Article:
Is reform worth inevitable rate hikes?

by Ryan Smith21 Apr 2014
One of the main roadblocks to reforming the mortgage system has been the fear that moving more risk to the private sector would increase costs for borrowers. But now a former assistant secretary of the Treasury is calling that fear “misguided.”

Legislation put forward by Sens. Tim Johnson (D-S.D.) and Mike Crapo (R-Idaho) would wind down Fannie Mae and Freddie Mac, replacing them with a new federal mortgage system that would put more risk on the shoulders of private investors. The bill would require investors to put up their own capital in an amount equal to 10% of the mortgages receiving a government guarantee.

Many industry groups and housing advocates have lobbied for the government to retain Fannie and Freddie, saying that winding them down would inevitably increase consumer costs. But Phillip Swagel, a professor at the University of Maryland’s School of Public Policy and a former assistant Treasury secretary, says the additional cost would be small and called the concerns “a misguided obsession.”

“The 10 percent capital requirement is large enough to protect taxpayers,” Swagel wrote in an op-ed for the New York Times. “Fannie Mae and Freddie Mac together in the crisis suffered losses of about 4 percent of the value of their assets, meaning it would take an economic upheaval considerably worse than that of the last seven years to burn through the private capital protecting taxpayers. In exchange for the increased role of the private sector, the existence of the secondary government backstop would ensure that mortgages remained available to Americans across financial market ups and downs.”

Swagel admitted that adopting the Johnson-Crapo system would almost certainly mean a hike in mortgage interest rates. But the protection it would provide to taxpayers would be worth the increased costs, he wrote.

“Before the financial crisis, advocates for reforms were sometimes attacked as ‘antihousing,’ on the grounds that the higher interest rates from reduced government support would make it more difficult for Americans to become homeowners,” he wrote. “This complaint is misguided, since the impact on interest rates from the Crapo-Johnson is the consequence of fixing the flaw in the old system that left taxpayers at risk: the higher cost for borrowers corresponds to the protection for taxpayers that was missing.”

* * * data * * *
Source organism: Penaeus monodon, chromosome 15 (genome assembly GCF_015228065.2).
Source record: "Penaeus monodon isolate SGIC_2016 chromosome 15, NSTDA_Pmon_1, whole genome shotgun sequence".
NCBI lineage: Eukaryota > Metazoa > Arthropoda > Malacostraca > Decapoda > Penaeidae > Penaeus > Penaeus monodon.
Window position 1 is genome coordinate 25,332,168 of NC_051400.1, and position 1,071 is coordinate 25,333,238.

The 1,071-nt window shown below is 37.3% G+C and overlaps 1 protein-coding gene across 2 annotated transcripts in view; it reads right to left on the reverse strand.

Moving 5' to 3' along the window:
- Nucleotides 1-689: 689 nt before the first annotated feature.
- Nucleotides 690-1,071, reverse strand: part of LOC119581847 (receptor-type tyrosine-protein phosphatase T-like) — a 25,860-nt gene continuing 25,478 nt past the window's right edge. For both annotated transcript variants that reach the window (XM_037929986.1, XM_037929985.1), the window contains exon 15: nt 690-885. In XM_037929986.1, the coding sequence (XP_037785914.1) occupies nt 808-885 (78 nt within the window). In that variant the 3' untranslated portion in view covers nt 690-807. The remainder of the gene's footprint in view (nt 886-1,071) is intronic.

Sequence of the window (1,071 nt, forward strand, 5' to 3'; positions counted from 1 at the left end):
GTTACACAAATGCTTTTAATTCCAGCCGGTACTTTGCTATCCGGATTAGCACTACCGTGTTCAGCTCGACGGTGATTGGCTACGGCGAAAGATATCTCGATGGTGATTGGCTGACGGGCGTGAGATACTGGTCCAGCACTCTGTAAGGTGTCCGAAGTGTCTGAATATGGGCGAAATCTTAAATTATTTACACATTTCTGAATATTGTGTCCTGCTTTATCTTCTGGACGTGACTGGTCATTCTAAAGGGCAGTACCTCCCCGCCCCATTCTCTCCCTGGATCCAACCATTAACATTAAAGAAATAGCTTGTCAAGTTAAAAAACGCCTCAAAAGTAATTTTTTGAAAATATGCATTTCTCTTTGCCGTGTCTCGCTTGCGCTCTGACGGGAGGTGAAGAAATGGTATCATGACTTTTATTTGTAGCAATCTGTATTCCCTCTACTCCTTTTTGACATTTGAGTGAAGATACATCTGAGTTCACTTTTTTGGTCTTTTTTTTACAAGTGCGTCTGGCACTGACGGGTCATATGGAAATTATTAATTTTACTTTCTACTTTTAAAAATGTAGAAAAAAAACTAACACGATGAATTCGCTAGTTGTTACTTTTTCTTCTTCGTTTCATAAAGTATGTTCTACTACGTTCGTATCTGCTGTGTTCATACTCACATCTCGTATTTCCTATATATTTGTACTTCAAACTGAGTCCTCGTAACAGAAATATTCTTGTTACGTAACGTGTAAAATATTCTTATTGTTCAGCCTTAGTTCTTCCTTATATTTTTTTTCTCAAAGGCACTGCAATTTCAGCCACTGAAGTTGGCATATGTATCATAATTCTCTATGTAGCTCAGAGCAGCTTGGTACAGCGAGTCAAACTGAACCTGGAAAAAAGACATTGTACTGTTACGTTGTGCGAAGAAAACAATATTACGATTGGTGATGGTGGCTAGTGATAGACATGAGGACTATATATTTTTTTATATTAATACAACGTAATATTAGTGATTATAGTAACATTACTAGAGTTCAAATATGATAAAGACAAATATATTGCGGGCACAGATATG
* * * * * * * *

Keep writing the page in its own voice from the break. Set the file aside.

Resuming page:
What do you think? Is mortgage reform worth the attendant hike in interest rates? Would the Johnson-Crapo system do more harm than good? Tell us your thoughts in the comments below.
 

COMMENTS

  • by Stacey Johnson | 4/21/2014 4:58:34 PM

    Here's the facts... banks are no longer writing no document stated mortgages which is what caused the crisis to begin with. Well that a d the loss of jobs in America, the sub prime mortgages that went to ridiculous rates after a certain time. But our goverment were pushing these mortgages. It was great for our economy. House were selling faster than the could be built. Then...Our economy started to crash. Jobs were going away hone values were going down and some hone owners interest rates were going up to a point they couldn't afford the payment. So now we don't write these lians anymore... no sub prime mortgages no stated income no inflated income or home values. We now document income assets give a barring a on customers credit history etc. We do all we can to be sure a customer can make the payments and give credit history a bearing on mortgage approval. Everything we can to only put eligible borrowers into home mortgage. You have fined the banks billions for.doing what you agreed to. Let's step back here and use common sense. Because right now we are far from it. Get to g a home mortgage now has become so difficult a.s complicated for everyone. No one can tolerate this anymore. I know I have to find a new job... to the point I can't support my family for 2 reasons. Not that I don't have customers wanting to buy a home or refinance mortgage it's because my income has been cut in more than half and I can't get qualified borrowers approved

    Stacey Johnson.
    336.312.5555

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